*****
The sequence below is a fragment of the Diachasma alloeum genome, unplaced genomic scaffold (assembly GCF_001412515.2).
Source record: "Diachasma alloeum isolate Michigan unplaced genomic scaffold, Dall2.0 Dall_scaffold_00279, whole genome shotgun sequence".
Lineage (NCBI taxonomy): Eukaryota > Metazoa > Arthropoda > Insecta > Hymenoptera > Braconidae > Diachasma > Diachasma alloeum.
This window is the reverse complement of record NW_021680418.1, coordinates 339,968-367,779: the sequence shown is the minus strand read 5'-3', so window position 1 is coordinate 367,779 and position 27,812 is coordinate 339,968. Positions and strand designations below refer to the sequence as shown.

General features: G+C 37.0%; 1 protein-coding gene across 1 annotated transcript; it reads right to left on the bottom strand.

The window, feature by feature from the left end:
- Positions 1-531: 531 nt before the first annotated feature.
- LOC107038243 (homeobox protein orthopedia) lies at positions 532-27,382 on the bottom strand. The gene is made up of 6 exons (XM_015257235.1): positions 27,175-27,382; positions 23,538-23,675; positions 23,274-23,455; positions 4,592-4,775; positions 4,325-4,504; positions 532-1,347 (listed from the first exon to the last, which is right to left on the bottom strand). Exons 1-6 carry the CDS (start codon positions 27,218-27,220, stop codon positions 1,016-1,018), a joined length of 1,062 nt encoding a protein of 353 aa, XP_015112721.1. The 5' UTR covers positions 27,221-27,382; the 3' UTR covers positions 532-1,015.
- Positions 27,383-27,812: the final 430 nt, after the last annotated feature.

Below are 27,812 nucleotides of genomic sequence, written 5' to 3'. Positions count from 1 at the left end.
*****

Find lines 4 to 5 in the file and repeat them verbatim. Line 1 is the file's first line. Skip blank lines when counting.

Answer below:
This window is the reverse complement of record NW_021680418.1, coordinates 339,968-367,779: the sequence shown is the minus strand read 5'-3', so window position 1 is coordinate 367,779 and position 27,812 is coordinate 339,968. Positions and strand designations below refer to the sequence as shown.

General features: G+C 37.0%; 1 protein-coding gene across 1 annotated transcript; it reads right to left on the bottom strand.